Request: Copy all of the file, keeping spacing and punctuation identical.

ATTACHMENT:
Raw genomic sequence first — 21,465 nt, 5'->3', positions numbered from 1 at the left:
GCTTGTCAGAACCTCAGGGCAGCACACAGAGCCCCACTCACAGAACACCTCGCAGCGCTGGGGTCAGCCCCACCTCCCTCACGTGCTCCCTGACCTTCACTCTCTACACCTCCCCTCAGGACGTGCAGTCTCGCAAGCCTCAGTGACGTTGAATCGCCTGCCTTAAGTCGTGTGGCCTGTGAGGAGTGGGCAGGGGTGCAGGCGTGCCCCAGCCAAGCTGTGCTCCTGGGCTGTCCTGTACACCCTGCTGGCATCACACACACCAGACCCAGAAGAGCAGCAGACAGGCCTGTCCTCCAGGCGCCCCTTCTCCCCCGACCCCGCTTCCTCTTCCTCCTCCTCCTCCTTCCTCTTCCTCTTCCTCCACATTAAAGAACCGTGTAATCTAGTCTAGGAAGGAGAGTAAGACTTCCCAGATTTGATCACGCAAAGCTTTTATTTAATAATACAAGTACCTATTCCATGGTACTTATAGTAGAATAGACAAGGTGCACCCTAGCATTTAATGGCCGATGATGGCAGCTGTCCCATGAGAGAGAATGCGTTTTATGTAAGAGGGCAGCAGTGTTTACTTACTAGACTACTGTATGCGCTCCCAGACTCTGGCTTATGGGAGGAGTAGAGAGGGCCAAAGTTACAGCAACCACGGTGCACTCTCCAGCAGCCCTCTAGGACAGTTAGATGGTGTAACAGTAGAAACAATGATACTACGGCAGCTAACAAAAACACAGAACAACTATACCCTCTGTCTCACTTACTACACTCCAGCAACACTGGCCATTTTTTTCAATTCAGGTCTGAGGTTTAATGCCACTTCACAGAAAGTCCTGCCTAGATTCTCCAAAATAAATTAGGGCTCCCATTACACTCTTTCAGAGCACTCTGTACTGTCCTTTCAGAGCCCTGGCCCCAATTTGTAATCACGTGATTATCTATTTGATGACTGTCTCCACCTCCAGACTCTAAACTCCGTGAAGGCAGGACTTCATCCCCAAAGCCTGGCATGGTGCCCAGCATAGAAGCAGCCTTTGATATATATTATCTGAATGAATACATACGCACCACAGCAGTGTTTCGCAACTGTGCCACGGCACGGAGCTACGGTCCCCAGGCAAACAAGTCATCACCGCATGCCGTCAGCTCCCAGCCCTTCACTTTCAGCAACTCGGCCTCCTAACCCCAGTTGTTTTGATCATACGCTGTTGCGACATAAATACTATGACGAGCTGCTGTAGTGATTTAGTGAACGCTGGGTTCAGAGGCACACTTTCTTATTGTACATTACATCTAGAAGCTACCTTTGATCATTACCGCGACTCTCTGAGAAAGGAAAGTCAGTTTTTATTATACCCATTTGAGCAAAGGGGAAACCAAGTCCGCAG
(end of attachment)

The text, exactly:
Raw genomic sequence first — 21,465 nt, 5'->3', positions numbered from 1 at the left:
GCTTGTCAGAACCTCAGGGCAGCACACAGAGCCCCACTCACAGAACACCTCGCAGCGCTGGGGTCAGCCCCACCTCCCTCACGTGCTCCCTGACCTTCACTCTCTACACCTCCCCTCAGGACGTGCAGTCTCGCAAGCCTCAGTGACGTTGAATCGCCTGCCTTAAGTCGTGTGGCCTGTGAGGAGTGGGCAGGGGTGCAGGCGTGCCCCAGCCAAGCTGTGCTCCTGGGCTGTCCTGTACACCCTGCTGGCATCACACACACCAGACCCAGAAGAGCAGCAGACAGGCCTGTCCTCCAGGCGCCCCTTCTCCCCCGACCCCGCTTCCTCTTCCTCCTCCTCCTCCTTCCTCTTCCTCTTCCTCCACATTAAAGAACCGTGTAATCTAGTCTAGGAAGGAGAGTAAGACTTCCCAGATTTGATCACGCAAAGCTTTTATTTAATAATACAAGTACCTATTCCATGGTACTTATAGTAGAATAGACAAGGTGCACCCTAGCATTTAATGGCCGATGATGGCAGCTGTCCCATGAGAGAGAATGCGTTTTATGTAAGAGGGCAGCAGTGTTTACTTACTAGACTACTGTATGCGCTCCCAGACTCTGGCTTATGGGAGGAGTAGAGAGGGCCAAAGTTACAGCAACCACGGTGCACTCTCCAGCAGCCCTCTAGGACAGTTAGATGGTGTAACAGTAGAAACAATGATACTACGGCAGCTAACAAAAACACAGAACAACTATACCCTCTGTCTCACTTACTACACTCCAGCAACACTGGCCATTTTTTTCAATTCAGGTCTGAGGTTTAATGCCACTTCACAGAAAGTCCTGCCTAGATTCTCCAAAATAAATTAGGGCTCCCATTACACTCTTTCAGAGCACTCTGTACTGTCCTTTCAGAGCCCTGGCCCCAATTTGTAATCACGTGATTATCTATTTGATGACTGTCTCCACCTCCAGACTCTAAACTCCGTGAAGGCAGGACTTCATCCCCAAAGCCTGGCATGGTGCCCAGCATAGAAGCAGCCTTTGATATATATTATCTGAATGAATACATACGCACCACAGCAGTGTTTCGCAACTGTGCCACGGCACGGAGCTACGGTCCCCAGGCAAACAAGTCATCACCGCATGCCGTCAGCTCCCAGCCCTTCACTTTCAGCAACTCGGCCTCCTAACCCCAGTTGTTTTGATCATACGCTGTTGCGACATAAATACTATGACGAGCTGCTGTAGTGATTTAGTGAACGCTGGGTTCAGAGGCACACTTTCTTATTGTACATTACATCTAGAAGCTACCTTTGATCATTACCGCGACTCTCTGAGAAAGGAAAGTCAGTTTTTATTATACCCATTTGAGCAAAGGGGAAACCAAGTCCGCAG